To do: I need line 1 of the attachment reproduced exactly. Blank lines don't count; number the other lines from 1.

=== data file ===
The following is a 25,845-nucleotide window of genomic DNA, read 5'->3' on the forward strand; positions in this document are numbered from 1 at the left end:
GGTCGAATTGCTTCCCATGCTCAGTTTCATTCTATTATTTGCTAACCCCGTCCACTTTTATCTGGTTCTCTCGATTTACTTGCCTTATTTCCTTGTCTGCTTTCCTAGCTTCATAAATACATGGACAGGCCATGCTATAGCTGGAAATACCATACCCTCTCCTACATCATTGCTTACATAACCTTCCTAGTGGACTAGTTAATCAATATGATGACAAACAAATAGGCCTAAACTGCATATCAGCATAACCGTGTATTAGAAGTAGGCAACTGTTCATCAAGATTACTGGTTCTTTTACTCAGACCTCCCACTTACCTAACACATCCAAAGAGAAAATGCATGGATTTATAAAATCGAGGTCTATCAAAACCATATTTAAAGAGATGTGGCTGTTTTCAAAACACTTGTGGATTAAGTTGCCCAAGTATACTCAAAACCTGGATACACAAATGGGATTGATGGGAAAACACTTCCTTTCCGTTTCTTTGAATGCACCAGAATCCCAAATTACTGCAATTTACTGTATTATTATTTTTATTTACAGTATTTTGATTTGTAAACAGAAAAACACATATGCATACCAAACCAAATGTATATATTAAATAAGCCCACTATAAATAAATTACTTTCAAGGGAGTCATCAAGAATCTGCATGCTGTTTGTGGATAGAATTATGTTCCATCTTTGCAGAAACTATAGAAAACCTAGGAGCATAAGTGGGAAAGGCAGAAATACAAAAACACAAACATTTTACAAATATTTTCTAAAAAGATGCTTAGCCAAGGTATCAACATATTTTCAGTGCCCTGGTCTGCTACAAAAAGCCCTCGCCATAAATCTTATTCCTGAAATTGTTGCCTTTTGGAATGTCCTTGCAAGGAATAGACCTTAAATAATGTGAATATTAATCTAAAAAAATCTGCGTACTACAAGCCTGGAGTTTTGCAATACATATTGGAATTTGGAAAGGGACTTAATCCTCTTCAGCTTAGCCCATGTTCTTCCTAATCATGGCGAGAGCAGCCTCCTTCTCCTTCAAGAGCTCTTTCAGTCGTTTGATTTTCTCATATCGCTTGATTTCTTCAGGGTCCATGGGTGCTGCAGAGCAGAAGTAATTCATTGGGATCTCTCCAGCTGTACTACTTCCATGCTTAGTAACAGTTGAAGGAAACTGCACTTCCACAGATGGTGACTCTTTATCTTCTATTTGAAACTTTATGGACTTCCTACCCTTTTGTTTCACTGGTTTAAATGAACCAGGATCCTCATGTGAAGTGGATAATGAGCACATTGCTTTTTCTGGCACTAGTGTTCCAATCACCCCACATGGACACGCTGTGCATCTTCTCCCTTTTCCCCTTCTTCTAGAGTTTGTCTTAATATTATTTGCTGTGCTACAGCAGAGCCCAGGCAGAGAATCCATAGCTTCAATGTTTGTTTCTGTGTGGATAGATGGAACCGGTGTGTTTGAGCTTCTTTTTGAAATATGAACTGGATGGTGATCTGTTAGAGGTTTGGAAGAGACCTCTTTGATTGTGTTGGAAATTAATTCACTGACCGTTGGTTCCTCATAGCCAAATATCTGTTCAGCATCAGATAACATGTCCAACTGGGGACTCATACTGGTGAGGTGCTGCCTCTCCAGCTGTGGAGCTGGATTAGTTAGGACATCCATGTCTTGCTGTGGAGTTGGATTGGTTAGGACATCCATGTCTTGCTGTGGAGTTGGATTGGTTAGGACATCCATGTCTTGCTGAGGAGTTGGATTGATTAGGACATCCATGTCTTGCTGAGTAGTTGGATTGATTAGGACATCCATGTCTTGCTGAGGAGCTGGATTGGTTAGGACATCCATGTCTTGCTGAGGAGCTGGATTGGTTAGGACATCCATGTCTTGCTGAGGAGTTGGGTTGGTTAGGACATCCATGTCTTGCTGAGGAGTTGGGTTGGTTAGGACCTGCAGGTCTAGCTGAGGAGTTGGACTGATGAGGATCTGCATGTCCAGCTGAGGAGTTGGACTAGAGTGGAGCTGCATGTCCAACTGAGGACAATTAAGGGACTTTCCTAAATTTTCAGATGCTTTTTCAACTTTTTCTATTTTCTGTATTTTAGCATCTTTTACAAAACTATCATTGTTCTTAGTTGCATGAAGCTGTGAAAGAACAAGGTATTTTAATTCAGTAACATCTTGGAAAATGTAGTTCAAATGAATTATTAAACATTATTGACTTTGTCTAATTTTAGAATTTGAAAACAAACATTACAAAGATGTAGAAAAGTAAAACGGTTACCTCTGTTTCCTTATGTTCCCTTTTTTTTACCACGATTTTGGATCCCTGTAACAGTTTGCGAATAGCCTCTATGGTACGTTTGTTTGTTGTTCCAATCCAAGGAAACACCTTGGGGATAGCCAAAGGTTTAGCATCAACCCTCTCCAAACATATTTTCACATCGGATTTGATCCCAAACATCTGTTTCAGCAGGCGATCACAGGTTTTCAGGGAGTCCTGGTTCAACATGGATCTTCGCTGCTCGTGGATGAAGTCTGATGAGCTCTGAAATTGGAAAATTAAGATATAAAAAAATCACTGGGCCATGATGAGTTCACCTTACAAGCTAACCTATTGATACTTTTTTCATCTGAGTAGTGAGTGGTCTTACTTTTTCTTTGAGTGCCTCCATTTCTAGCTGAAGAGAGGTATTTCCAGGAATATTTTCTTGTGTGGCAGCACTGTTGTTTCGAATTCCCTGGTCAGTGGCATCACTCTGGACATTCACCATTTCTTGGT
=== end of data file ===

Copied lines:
The following is a 25,845-nucleotide window of genomic DNA, read 5'->3' on the forward strand; positions in this document are numbered from 1 at the left end: